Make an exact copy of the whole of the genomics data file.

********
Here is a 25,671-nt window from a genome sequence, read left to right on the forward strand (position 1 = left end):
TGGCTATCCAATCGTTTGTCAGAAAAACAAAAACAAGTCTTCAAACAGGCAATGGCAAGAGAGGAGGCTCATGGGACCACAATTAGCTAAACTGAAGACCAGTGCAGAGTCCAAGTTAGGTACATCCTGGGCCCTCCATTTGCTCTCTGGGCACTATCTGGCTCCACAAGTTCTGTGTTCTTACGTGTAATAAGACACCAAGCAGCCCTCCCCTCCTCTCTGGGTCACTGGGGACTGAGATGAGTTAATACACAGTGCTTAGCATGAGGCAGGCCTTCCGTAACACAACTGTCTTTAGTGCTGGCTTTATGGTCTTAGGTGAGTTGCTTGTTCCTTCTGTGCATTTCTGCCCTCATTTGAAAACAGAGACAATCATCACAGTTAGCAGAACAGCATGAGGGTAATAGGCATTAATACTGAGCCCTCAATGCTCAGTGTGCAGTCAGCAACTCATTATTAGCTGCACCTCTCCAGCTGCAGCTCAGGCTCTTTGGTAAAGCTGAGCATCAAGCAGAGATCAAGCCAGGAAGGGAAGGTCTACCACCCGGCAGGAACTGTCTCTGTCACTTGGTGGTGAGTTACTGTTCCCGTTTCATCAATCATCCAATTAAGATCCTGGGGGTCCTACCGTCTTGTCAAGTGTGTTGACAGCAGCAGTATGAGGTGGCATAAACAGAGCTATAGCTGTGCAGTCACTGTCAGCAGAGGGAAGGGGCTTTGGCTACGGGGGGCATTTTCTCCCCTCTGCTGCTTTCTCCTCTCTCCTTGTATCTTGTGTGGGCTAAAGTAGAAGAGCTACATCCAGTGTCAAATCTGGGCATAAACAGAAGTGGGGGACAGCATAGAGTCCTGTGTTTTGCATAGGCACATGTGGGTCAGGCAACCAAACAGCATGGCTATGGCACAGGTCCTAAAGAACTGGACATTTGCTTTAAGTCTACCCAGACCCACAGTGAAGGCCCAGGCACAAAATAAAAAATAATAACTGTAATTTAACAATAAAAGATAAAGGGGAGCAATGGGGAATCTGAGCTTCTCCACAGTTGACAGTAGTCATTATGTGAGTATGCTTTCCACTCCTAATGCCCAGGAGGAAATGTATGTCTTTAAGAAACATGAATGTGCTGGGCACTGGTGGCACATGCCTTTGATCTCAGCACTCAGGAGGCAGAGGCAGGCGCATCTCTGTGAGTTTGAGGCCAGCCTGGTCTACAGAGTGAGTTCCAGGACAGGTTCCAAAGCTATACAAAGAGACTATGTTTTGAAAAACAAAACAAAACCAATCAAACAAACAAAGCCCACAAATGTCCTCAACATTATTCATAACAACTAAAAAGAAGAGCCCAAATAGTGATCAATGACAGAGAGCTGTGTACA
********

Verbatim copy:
Here is a 25,671-nt window from a genome sequence, read left to right on the forward strand (position 1 = left end):
TGGCTATCCAATCGTTTGTCAGAAAAACAAAAACAAGTCTTCAAACAGGCAATGGCAAGAGAGGAGGCTCATGGGACCACAATTAGCTAAACTGAAGACCAGTGCAGAGTCCAAGTTAGGTACATCCTGGGCCCTCCATTTGCTCTCTGGGCACTATCTGGCTCCACAAGTTCTGTGTTCTTACGTGTAATAAGACACCAAGCAGCCCTCCCCTCCTCTCTGGGTCACTGGGGACTGAGATGAGTTAATACACAGTGCTTAGCATGAGGCAGGCCTTCCGTAACACAACTGTCTTTAGTGCTGGCTTTATGGTCTTAGGTGAGTTGCTTGTTCCTTCTGTGCATTTCTGCCCTCATTTGAAAACAGAGACAATCATCACAGTTAGCAGAACAGCATGAGGGTAATAGGCATTAATACTGAGCCCTCAATGCTCAGTGTGCAGTCAGCAACTCATTATTAGCTGCACCTCTCCAGCTGCAGCTCAGGCTCTTTGGTAAAGCTGAGCATCAAGCAGAGATCAAGCCAGGAAGGGAAGGTCTACCACCCGGCAGGAACTGTCTCTGTCACTTGGTGGTGAGTTACTGTTCCCGTTTCATCAATCATCCAATTAAGATCCTGGGGGTCCTACCGTCTTGTCAAGTGTGTTGACAGCAGCAGTATGAGGTGGCATAAACAGAGCTATAGCTGTGCAGTCACTGTCAGCAGAGGGAAGGGGCTTTGGCTACGGGGGGCATTTTCTCCCCTCTGCTGCTTTCTCCTCTCTCCTTGTATCTTGTGTGGGCTAAAGTAGAAGAGCTACATCCAGTGTCAAATCTGGGCATAAACAGAAGTGGGGGACAGCATAGAGTCCTGTGTTTTGCATAGGCACATGTGGGTCAGGCAACCAAACAGCATGGCTATGGCACAGGTCCTAAAGAACTGGACATTTGCTTTAAGTCTACCCAGACCCACAGTGAAGGCCCAGGCACAAAATAAAAAATAATAACTGTAATTTAACAATAAAAGATAAAGGGGAGCAATGGGGAATCTGAGCTTCTCCACAGTTGACAGTAGTCATTATGTGAGTATGCTTTCCACTCCTAATGCCCAGGAGGAAATGTATGTCTTTAAGAAACATGAATGTGCTGGGCACTGGTGGCACATGCCTTTGATCTCAGCACTCAGGAGGCAGAGGCAGGCGCATCTCTGTGAGTTTGAGGCCAGCCTGGTCTACAGAGTGAGTTCCAGGACAGGTTCCAAAGCTATACAAAGAGACTATGTTTTGAAAAACAAAACAAAACCAATCAAACAAACAAAGCCCACAAATGTCCTCAACATTATTCATAACAACTAAAAAGAAGAGCCCAAATAGTGATCAATGACAGAGAGCTGTGTACA